Do fertilized eggs have less cholesterol than unfertilized eggs?

Discussion in 'Egg, Chicken, & Other Favorite Recipes' started by animalover, May 25, 2011.

  1. animalover

    animalover Chillin' With My Peeps

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    Jul 30, 2010
    Harrisburg, PA
    I was in a doctor's waiting room, telling someone about my hens. I said I did not have a rooster because I didn't want neighbors to complain about the crowing. She said that I need to have a rooster because fertilized eggs have less cholesterol. I have never heard this before. Does anyone know if this is true? [​IMG]
     
  2. aubreynoramarie

    aubreynoramarie designated lawn flamingo

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    May 27, 2010
    Reno, Nevada
    LOL. I can't imagine that adding a single celled organism floating around in your egg could effect the cholesterol of the entire egg. I suppose I could be wrong but that sounds really silly and improbable to me.
     
  3. TigerLilly

    TigerLilly I failed Chicken Math

    Jul 18, 2010
    Central Florida
    The only thing I've heard of a rooster doing for the eggs is fertilizing them...waiting anxiously to hear from someone else!
     
  4. emys

    emys Chillin' With My Peeps

    Nov 19, 2008
    Idaho
    Sure, makes sense to me; hens living with a rooster get more exercise! [​IMG]
     
  5. emys

    emys Chillin' With My Peeps

    Nov 19, 2008
    Idaho
    ...for the first couple of years, after that they just sit on the roost talking about the good old days.
     
    1 person likes this.
  6. TigerLilly

    TigerLilly I failed Chicken Math

    Jul 18, 2010
    Central Florida
    [​IMG]
     
  7. animalover

    animalover Chillin' With My Peeps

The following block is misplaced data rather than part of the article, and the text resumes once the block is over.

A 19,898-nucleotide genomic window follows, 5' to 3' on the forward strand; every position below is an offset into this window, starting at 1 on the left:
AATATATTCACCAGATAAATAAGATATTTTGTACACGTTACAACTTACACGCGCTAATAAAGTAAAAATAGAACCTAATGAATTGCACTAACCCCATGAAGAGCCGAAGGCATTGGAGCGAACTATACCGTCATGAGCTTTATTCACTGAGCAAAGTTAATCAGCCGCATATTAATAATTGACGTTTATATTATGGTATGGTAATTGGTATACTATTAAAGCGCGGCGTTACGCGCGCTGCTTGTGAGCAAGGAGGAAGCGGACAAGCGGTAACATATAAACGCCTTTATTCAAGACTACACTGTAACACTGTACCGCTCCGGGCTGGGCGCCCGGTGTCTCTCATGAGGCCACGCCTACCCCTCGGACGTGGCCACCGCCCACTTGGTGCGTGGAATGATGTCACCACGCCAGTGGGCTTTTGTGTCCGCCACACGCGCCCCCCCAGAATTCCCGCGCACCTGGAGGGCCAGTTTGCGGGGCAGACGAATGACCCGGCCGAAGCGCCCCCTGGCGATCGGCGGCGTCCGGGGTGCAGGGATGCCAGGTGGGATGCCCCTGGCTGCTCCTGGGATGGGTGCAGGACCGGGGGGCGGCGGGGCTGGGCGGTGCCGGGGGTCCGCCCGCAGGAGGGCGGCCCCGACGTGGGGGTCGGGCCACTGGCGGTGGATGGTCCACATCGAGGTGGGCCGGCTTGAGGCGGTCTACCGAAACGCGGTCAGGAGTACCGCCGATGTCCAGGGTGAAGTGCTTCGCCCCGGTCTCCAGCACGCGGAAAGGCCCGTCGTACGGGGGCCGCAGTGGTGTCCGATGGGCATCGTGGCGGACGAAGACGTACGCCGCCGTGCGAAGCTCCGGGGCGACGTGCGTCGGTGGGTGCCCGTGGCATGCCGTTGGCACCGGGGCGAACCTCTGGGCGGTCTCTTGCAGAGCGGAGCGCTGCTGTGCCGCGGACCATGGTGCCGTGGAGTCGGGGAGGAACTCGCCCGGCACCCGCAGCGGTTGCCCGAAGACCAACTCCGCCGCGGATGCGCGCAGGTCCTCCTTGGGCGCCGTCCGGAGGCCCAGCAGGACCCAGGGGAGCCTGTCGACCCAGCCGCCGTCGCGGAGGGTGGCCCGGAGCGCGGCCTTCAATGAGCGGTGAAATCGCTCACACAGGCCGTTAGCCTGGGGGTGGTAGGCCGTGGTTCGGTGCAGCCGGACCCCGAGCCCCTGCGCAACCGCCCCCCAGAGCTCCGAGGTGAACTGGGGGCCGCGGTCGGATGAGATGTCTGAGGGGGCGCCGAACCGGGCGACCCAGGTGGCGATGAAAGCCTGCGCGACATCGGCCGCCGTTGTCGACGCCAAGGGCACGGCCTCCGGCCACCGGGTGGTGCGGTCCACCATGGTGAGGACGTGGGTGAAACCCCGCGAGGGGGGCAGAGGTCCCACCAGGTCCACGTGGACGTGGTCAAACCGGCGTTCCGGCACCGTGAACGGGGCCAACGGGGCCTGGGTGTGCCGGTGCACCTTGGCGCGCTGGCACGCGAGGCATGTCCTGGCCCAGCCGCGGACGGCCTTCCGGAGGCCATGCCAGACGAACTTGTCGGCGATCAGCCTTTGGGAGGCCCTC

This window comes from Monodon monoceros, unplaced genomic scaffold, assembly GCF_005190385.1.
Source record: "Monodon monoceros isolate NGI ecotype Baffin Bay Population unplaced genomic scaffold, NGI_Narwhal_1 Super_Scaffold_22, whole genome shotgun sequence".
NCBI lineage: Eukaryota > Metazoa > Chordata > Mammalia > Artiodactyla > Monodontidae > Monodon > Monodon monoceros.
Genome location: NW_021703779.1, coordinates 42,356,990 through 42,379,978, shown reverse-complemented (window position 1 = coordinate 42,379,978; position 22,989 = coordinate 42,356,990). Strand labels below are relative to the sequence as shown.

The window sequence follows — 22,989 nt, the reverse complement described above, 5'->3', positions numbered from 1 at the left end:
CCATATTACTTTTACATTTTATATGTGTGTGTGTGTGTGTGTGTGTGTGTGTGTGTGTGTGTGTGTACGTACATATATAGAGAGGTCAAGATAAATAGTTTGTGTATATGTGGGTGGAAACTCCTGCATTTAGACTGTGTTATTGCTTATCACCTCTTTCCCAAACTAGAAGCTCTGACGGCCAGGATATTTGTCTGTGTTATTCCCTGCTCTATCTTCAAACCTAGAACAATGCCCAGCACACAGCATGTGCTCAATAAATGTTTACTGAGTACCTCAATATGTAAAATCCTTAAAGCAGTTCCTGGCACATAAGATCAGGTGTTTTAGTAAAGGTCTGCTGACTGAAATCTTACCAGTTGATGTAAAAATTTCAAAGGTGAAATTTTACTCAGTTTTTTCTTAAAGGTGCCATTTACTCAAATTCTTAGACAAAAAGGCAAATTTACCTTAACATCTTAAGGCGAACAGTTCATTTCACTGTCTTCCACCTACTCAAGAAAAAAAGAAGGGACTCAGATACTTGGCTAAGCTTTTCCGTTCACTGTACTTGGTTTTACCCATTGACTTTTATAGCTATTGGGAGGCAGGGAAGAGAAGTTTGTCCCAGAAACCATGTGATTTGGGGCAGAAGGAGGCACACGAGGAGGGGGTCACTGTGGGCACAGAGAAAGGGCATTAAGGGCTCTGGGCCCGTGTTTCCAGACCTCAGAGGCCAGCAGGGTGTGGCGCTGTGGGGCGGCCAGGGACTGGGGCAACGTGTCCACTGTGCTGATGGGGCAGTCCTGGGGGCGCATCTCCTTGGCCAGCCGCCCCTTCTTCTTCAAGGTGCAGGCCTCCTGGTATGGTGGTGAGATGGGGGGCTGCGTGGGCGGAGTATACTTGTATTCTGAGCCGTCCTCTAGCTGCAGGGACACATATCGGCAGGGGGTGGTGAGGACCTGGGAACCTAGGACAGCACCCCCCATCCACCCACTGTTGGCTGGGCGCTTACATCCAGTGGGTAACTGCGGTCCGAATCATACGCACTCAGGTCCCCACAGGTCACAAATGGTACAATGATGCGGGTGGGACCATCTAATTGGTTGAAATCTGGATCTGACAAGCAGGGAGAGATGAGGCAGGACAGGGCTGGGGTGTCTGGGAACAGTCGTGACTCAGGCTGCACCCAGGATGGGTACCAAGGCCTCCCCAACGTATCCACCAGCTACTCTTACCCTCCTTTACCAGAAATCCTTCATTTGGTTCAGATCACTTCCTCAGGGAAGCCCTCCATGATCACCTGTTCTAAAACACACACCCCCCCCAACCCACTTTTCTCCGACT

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    Jul 30, 2010
    Harrisburg, PA
    I couldn't imagine why the cholesterol would be different, but this woman was so insistent that I had to find out if it was true!
     
  8. animalover

    animalover Chillin' With My Peeps

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    Jul 30, 2010
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  9. emys

    emys Chillin' With My Peeps

    Nov 19, 2008
    Idaho
    She probably confused fertile vs non-fertile with free range eggs (where there is usually a rooster) vs caged eggs.
     
    Last edited: May 25, 2011
  10. makemineirish

    makemineirish Out Of The Brooder

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    Oct 1, 2012
    Austin, TX
    I don't think she did. I have heard this from several different sources, including the grocer at Whole Foods I questioned about stocking fertilized eggs. I do not have a problem with them, but was curious about the logic and price disparity.

    The articulate answer I was given from individuals that sounded knowledgable was that the yolk/cholesterol is the food source for a developing chick, and that the embryo (while microscopic) has absorbed some prior to refrigeration.

    Any scientific articles that I have found regarding the subject have come to the conclusion that there is no discernible difference in the cholesterol content of fertilized and unfertilized eggs. Likewise, there is no definitive link between cholesterol consumption and cholesterol levels. Ingestion of saturated and trans fats seem to play a much larger role in individual's cholesterol levels.


    I would be thrilled if anybody else has links to any peer-reviewed articles to the contrary.

    I am still looking for comparison between bird species eggs. It makes sense to me that if the variety of food items afforded to free-range chickens vastly improves egg quality, the different diets of ducks, geese, guineas, etc would yield different nutritional profiles. I have not come across a convenient informational source just yet, but will be happy to share when I do.
     

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